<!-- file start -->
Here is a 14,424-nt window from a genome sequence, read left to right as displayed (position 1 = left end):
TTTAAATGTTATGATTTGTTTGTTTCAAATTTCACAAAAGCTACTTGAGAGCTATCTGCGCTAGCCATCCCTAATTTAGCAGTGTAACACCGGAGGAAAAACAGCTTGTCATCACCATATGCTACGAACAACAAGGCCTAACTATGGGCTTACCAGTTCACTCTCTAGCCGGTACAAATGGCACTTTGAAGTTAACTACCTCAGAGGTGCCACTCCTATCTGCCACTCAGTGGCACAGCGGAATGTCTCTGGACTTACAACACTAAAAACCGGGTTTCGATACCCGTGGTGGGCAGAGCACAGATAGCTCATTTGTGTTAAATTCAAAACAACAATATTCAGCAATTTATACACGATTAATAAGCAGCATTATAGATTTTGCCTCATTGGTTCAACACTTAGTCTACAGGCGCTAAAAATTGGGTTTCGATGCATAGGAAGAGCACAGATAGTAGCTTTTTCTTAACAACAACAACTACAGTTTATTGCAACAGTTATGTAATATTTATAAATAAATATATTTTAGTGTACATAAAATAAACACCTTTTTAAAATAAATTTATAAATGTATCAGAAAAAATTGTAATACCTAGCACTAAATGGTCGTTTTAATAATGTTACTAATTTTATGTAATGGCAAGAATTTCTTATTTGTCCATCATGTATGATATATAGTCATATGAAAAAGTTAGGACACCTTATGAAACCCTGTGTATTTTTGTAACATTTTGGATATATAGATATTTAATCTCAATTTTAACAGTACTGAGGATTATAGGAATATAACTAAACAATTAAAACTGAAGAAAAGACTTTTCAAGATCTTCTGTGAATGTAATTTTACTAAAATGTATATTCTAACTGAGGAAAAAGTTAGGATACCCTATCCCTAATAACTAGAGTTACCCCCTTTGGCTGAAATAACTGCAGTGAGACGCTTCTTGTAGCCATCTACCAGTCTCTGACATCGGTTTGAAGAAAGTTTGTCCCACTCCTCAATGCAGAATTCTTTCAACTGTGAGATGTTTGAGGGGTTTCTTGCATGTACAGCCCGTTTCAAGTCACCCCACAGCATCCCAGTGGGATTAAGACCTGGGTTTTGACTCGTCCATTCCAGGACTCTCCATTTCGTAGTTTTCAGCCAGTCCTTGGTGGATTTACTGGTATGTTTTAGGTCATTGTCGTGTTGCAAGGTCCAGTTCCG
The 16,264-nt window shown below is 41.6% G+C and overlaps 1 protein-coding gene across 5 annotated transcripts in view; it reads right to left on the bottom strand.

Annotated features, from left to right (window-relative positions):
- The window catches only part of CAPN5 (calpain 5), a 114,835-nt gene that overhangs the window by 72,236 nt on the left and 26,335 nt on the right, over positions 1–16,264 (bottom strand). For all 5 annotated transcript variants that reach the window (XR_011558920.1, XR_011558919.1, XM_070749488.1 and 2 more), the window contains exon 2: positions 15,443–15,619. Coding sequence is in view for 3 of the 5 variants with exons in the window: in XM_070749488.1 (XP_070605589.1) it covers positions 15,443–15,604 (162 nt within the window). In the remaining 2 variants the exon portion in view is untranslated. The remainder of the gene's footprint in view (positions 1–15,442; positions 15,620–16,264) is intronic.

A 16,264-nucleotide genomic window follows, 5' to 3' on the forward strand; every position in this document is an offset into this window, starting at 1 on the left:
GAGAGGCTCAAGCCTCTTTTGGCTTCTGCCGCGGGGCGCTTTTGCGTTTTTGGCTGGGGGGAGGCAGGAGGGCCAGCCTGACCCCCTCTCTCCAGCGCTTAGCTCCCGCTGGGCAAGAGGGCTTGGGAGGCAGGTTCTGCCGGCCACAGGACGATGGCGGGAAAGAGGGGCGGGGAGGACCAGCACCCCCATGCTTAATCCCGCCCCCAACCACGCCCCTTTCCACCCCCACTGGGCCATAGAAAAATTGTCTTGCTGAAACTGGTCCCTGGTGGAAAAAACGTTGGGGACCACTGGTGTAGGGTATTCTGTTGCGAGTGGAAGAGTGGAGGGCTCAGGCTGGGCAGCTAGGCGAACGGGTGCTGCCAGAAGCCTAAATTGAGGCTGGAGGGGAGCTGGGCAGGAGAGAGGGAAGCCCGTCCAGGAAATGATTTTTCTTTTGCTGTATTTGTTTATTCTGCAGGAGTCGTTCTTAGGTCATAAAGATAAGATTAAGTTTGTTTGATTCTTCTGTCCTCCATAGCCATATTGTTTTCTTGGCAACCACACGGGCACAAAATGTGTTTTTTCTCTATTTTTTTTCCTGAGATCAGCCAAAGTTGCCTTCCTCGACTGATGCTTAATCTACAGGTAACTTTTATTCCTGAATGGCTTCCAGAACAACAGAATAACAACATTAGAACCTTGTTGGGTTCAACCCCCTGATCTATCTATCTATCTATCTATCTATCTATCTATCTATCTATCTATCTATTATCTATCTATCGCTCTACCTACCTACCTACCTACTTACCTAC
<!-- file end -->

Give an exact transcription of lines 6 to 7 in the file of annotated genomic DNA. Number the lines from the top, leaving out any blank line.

A 16,264-nucleotide genomic window follows, 5' to 3' on the forward strand; every position in this document is an offset into this window, starting at 1 on the left:
GAGAGGCTCAAGCCTCTTTTGGCTTCTGCCGCGGGGCGCTTTTGCGTTTTTGGCTGGGGGGAGGCAGGAGGGCCAGCCTGACCCCCTCTCTCCAGCGCTTAGCTCCCGCTGGGCAAGAGGGCTTGGGAGGCAGGTTCTGCCGGCCACAGGACGATGGCGGGAAAGAGGGGCGGGGAGGACCAGCACCCCCATGCTTAATCCCGCCCCCAACCACGCCCCTTTCCACCCCCACTGGGCCATAGAAAAATTGTCTTGCTGAAACTGGTCCCTGGTGGAAAAAACGTTGGGGACCACTGGTGTAGGGTATTCTGTTGCGAGTGGAAGAGTGGAGGGCTCAGGCTGGGCAGCTAGGCGAACGGGTGCTGCCAGAAGCCTAAATTGAGGCTGGAGGGGAGCTGGGCAGGAGAGAGGGAAGCCCGTCCAGGAAATGATTTTTCTTTTGCTGTATTTGTTTATTCTGCAGGAGTCGTTCTTAGGTCATAAAGATAAGATTAAGTTTGTTTGATTCTTCTGTCCTCCATAGCCATATTGTTTTCTTGGCAACCACACGGGCACAAAATGTGTTTTTTCTCTATTTTTTTTCCTGAGATCAGCCAAAGTTGCCTTCCTCGACTGATGCTTAATCTACAGGTAACTTTTATTCCTGAATGGCTTCCAGAACAACAGAATAACAACATTAGAACCTTGTTGGGTTCAACCCCCTGATCTATCTATCTATCTATCTATCTATCTATCTATCTATCTATCTATCTATTATCTATCTATCGCTCTACCTACCTACCTACCTACTTACCTAC